The word ‘perish’ means ‘to waste or ruin’. Simon’s bitterness will eat him up and he and his money will both waste away. It’s like Peter is saying, “You want this so bad you are willing to offer me money for it, but you will never have it, and if you don’t get your heart right, if you can’t be okay with that, you are going to fall apart over this thing.” Again, when Peter refers to the gift of God he is referring to the gift of apostleship (Eph. 4:11), his position, and not salvation.
So, after Peter addresses Simon’s faulty thinking, he then gets to the root of Simon’s problem (v.21). “Thou hast neither part nor lot in this matter.” He is saying you have no part, nothing to offer and nothing to expect regarding this matter or issue (regarding gifts). Simon, you don’t get to choose the gifts God gives you anyway, but even if you did you don’t have any ground to stand on here! Simon might be inclined to ask why to which Peter would reply, “because your heart isn’t right in the sight of God!”
Simon had no business even addressing the issue of spiritual gifts because of the state of his heart! – It’s like Peter is saying, “first things first… You want an elevated status and position Simon, but you have proven by your desires and by your actions that your heart is not right before God.”
Okay, so before we move on, what does a right heart look like? Consider this list of biblical examples. I Timothy 1:12 – “And I thank Christ Jesus our Lord, who hath enabled me, for that he counted me faithful, putting me into the ministry…” Psalm 27:4 – “One thing have I desired of the LORD, that will I seek after; that I may dwell in the house of the LORD all the days of my life, to behold the beauty of the LORD, and to enquire in his temple.” These quotes are from two of the most prominent men in Scripture, neither of which asked for, nor sought after any position or status whatsoever, and both of which were just happy to serve God…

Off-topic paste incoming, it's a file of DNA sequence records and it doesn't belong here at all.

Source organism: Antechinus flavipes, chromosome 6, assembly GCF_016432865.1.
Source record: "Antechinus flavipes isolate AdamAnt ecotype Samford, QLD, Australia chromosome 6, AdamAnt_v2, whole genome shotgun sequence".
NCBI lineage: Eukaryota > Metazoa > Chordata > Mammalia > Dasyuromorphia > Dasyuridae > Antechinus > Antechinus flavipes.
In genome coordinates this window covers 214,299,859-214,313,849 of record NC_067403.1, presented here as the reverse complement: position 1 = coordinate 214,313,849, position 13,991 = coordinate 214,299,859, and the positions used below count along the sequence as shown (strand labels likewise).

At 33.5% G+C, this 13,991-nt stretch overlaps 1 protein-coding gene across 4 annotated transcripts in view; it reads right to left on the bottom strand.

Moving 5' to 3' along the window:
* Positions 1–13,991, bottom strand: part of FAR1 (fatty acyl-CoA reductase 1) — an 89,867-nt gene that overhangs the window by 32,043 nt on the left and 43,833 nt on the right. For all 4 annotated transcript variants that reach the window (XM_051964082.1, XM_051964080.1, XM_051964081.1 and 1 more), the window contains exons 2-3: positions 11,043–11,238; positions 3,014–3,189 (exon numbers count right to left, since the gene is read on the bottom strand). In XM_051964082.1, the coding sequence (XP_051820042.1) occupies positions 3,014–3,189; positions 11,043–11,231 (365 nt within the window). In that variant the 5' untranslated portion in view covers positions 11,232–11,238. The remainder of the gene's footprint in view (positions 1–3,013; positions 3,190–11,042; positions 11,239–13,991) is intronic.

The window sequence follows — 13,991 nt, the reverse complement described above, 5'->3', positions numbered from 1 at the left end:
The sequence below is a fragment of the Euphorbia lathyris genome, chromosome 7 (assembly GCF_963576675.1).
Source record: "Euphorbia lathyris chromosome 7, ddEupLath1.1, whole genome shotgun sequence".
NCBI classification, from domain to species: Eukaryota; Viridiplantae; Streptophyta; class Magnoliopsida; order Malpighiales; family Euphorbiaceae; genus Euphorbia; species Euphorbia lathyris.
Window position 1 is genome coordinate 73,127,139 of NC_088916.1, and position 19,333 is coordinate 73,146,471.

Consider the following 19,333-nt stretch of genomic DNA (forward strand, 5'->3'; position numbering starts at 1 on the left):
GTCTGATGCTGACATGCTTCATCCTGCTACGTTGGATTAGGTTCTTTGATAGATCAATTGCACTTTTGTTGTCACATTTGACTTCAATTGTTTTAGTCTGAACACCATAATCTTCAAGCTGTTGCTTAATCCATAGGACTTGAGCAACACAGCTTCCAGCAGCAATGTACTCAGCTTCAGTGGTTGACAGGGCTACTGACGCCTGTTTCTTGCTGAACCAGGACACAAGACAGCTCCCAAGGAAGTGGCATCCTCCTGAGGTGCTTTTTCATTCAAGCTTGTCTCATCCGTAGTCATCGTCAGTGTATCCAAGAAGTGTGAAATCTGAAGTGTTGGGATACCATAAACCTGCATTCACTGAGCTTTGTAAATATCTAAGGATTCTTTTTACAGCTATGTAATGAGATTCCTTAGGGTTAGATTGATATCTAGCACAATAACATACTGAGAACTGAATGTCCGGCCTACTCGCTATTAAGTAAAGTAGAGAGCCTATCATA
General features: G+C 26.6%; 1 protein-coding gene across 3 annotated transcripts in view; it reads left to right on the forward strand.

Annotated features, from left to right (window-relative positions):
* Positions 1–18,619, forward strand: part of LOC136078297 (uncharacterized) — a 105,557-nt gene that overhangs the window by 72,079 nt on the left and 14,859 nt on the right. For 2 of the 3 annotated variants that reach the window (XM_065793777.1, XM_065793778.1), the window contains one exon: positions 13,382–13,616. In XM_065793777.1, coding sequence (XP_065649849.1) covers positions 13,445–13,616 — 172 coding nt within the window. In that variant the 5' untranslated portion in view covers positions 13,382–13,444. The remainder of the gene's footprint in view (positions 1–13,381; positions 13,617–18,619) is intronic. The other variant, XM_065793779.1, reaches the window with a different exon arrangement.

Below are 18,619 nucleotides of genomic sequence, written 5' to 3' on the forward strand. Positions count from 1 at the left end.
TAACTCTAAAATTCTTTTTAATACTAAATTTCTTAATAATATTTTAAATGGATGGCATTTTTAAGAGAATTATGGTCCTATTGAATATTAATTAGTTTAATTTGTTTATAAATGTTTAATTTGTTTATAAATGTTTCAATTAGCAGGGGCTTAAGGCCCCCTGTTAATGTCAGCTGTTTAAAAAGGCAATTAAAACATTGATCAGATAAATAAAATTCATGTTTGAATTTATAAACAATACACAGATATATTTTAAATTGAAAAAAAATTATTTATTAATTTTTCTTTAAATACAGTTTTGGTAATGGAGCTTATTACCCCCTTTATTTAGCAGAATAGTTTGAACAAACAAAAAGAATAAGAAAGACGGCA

The six men listed in Acts 6 chosen as deacons were full of faith and full of the Holy Ghost before they were ever chosen for a prominent position of service! Moses was hanging out in Pharaoh’s house and then happily tending sheep for his father-in-law when God chose him. Adam was dressing and keeping the garden. Noah was serving God and raising his family. Saul was searching for his dad’s donkeys. Peter, James, and John were fishing. Joseph was running errands for his dad… The list goes on and on!
These people were content to serve God as they were and God found them! God elevated them! God used them! It is clear in the Word of God that when man humbles himself God exalts him. When man is happy to be small, he proves he is ready to be big.